Lawns from turf

A lawn made from turf costs more than one from seed, but produces a near instant effect which can be used sooner.

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Soil preparation is all-important to ensure the turf thrives once it is laid. Credit: RHS/Tim Sandall.

Quick facts

Suitable for: Any new lawn
Timing: Early autumn until early spring
Difficulty: Easy

Why use turf?

Laying a lawn from turf is a quick way to get an instant result. It is good for situations where you can't keep off a lawn for the two or three weeks you need with seed. So for people with children or pets, it is often a good option, as you can be back on the lawn within a couple of days of laying.

Although laying turf is a quick way to achieve lawn cover, soil preparation before laying turves is just as important as for sowing seed.

When to lay turf

Turf is best laid in mid-autumn, but can be laid any time between mid-autumn and late winter whenever the soil is not too wet or frosty. In spring and autumn little mowing is needed so newly-laid turf can be left relatively undisturbed for several weeks.

Turf laid in spring often needs watering in dry spells over summer. Both dry soils and mowing before grass is fully rooted, stresses turf and delays rooting.

Turf-laying is best avoided from mid-spring until early autumn to avoid the need to repeated watering.

Laying turf

Good seed bed preparation is the key to establishing a successful lawn. Pay particular attention to clearing weeds and cultivating the surface to a fine tilth.

Complete all site preparation before buying, or taking delivery of turves. Bought turves may vary in both size and thickness. Check dimensions when planning the lawn.

Soil preparation

  • Eliminate perennial weeds such as couch grass or bindweed well before beginning to prepare the soil. Use weedkiller, or hand weed. Do not use residual weedkiller, as it can remain in the soil and will prevent the grass from establishing.
  • The site should be dug or rotovated to a depth of 20-25cm (8-10in).
  • Dig in some well-rotted manure or other organic matter (especially on a sandy soil) to hold moisture. Make sure it is well-rotted, as un-rotted organic matter will cause the soil surface to sink unevenly as it decays.
  • After cultivation leave for several days to settle - the longer the better, ideally five to six weeks or more.
  • Before the next stage of preparation, remove any weeds that have germinated. Hand-removal is best, or use a contact weedkiller. Do not use a residual weedkiller, as it will prevent the grass from establishing.
  • To get the level surface that is crucial for the best lawns, tread the area several times in different directions and then rake several times also in different directions.
  • Apply and rake in 70g per sq m (2oz per sq yd) of general purpose fertiliser

Preparing the turf

If laying is delayed, then the turves should be laid out flat to avoid any discolouring and weakening, but where possible laying should be done within 24 hours of delivery.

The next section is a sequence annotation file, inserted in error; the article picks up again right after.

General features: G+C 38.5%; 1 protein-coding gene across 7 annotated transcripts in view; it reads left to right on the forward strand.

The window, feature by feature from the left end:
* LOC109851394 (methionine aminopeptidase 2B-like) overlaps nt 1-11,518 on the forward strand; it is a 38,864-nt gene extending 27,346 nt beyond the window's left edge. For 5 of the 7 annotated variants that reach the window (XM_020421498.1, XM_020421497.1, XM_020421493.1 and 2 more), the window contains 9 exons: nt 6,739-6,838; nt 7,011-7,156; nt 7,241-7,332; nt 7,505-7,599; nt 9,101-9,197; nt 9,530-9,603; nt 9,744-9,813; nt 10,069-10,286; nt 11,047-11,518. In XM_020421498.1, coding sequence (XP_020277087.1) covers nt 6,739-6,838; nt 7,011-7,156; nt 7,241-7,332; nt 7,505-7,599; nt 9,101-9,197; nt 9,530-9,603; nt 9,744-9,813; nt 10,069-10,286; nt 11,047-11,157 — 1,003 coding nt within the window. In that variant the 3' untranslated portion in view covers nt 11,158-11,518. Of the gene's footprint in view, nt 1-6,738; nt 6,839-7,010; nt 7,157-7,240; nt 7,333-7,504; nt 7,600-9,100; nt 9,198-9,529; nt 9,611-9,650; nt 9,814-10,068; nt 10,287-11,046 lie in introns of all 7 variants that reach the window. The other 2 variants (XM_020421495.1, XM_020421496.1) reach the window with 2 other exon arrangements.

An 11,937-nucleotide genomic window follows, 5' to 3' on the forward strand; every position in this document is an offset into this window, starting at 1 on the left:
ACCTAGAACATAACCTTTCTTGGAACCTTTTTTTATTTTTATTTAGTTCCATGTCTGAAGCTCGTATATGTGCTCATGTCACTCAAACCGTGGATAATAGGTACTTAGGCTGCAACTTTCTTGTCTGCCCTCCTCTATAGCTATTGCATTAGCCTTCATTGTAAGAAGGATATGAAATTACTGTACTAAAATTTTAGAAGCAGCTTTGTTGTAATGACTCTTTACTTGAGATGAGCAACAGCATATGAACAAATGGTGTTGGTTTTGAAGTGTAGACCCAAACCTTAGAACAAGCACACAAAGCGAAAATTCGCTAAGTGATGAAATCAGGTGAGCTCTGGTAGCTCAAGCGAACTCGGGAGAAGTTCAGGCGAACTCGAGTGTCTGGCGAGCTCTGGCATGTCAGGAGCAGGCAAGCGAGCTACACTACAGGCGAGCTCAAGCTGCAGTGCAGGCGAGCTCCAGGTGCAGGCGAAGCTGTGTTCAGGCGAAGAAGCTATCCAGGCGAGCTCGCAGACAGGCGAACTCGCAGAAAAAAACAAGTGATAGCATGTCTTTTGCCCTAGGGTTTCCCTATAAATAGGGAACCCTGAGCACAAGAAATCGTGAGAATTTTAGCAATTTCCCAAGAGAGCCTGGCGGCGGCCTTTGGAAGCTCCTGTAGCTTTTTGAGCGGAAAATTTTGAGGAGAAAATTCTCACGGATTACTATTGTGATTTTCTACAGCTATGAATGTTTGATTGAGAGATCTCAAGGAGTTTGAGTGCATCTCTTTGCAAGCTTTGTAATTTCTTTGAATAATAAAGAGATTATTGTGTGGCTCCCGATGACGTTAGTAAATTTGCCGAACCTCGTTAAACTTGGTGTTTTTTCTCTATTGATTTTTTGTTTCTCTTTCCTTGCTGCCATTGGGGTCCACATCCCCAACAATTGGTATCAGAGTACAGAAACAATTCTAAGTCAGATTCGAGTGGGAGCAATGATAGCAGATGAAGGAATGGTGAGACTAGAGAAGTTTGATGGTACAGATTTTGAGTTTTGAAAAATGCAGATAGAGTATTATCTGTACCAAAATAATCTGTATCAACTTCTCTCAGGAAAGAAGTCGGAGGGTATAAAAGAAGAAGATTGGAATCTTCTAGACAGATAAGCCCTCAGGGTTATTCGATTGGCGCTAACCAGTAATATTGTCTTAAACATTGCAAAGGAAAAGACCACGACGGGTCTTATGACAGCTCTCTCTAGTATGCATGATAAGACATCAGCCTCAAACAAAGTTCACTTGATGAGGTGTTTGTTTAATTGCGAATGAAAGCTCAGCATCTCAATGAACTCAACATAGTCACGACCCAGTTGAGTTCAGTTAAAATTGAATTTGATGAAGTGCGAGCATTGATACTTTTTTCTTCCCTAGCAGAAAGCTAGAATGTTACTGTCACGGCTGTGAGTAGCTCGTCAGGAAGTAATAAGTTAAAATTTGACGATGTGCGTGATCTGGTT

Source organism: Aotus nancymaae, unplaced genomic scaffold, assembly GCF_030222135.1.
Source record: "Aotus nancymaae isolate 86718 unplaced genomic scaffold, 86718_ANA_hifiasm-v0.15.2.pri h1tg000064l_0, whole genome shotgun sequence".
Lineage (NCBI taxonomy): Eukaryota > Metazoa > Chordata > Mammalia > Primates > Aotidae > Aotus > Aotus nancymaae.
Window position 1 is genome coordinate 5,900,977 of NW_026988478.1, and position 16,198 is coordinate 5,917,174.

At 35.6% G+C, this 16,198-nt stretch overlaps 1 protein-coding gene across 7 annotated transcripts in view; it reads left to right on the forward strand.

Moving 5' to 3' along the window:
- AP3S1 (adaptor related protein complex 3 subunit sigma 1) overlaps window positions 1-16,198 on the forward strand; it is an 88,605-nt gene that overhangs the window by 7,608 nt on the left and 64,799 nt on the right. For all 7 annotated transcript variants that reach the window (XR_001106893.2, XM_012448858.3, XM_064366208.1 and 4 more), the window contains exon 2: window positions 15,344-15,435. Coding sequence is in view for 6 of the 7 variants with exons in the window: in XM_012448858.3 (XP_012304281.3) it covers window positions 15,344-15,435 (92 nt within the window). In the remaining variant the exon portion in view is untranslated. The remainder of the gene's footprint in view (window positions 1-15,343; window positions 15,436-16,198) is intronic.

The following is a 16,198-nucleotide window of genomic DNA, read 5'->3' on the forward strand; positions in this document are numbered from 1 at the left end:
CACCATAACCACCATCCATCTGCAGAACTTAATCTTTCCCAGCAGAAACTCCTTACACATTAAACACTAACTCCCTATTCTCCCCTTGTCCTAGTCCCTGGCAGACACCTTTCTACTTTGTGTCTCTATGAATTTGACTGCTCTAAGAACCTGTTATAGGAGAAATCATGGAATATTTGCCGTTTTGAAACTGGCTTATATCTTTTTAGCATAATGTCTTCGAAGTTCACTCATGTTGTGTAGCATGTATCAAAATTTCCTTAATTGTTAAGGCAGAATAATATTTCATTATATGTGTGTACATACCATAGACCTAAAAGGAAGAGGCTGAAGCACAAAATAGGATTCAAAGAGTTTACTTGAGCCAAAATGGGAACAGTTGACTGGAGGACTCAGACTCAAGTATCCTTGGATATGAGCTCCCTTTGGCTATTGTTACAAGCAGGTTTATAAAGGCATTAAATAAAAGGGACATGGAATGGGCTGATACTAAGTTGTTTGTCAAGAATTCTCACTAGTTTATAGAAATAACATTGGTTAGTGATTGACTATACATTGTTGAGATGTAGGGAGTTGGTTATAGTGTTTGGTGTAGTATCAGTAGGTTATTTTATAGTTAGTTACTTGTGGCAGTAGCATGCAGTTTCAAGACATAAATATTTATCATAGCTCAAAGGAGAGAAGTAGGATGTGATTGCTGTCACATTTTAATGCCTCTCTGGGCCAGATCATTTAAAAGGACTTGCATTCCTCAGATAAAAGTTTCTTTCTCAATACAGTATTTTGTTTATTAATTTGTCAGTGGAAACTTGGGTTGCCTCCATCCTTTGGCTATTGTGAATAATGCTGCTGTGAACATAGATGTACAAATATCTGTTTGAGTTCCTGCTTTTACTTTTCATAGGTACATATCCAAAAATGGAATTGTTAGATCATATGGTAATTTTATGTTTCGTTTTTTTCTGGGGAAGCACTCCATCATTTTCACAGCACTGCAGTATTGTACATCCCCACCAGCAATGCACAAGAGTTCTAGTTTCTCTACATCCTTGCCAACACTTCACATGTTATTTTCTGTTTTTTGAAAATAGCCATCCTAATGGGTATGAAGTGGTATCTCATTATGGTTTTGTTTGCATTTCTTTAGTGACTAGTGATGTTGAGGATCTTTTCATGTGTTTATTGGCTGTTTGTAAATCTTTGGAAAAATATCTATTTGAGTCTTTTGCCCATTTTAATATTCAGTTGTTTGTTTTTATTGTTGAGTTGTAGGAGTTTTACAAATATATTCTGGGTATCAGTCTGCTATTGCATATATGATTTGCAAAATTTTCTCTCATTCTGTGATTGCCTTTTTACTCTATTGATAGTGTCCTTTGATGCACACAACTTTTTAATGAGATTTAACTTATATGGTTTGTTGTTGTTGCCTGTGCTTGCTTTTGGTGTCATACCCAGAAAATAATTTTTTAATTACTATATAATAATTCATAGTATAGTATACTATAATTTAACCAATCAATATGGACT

Gardeners sometimes need to lift turf themselves using a spade or ‘turfing iron’ and then trim each turf to a regular size and depth. To do this, place the turf upside down in a prepared wooden box and slice off soil at the correct depth. The thinner the turf is (within reason) the better the rooting; a 2cm (¾in) turf roots better than a 7.5cm (3in) turf. Avoid turf that contains a lot of weed.

Laying the turf

  • Begin at one side or one corner and work across so that the person laying the turf faces the bare soil.
  • Avoid foot indentations in the newly laid turf by working from boards.
  • Lay sods with staggered joints as in the pattern of a brick wall and closely butted together avoiding gaps.
  • Ensure the turves are level by having a bucket of sandy soil at hand and adding or removing soil as necessary.
  • Once all the turf has been laid it can be firmed lightly with a light roller or a home-made ‘tamper’ consisting of a piece of flat wood attached at right angles to a broom handle.
  • When laying is complete, lightly spread a mixture of sand and soil or compost and work into the joints, using a rake or brush. This top-dressing fills any minor hollows and also helps the turves knit together and become established more quickly.
  • After top-dressing, leave the turf undisturbed; the first few days are critical for root development.

Where disturbed soil, such as old flower beds, are being turfed, the new turf should be laid slightly higher than the rest to prevent a hollow developing as the soil settles.


  • In dry weather, frequent watering may be necessary to keep the new turf constantly moist. During dry periods in mid- to late summer, water every five to 10 days. At other seasons water during dry periods every 14 days.
  • Be careful not to over-water, as this can lead to shallow rooting and encourages the weed grass, annual meadow grass.
  • Mow, with the blades set high, as soon as the grass has grown to about 5cm (2in).


Laying turf to make a lawn is problem free as long as turf is kept watered until it has rooted into the underlying soil.

Plastic netting in turf

A number of turf producers grow their turf on a fine plastic mesh or net. This gives the turf additional strength when handled but can cause problems with carrying out lawn care tasks such as scarifying and adds plastic to the environment.

The Turfgrass Grower Association (TGA) state that the netting should not be visible and a declaration of the netting content should be made at the point of sale. We advise bringing cases of poor practise to the attention of the TGA.

Where possible we recommend sourcing turf which is net-free or, failing that, grow your lawn from seed.

Wildflower turf can also now be obtained grown on a plastic-free felt base.

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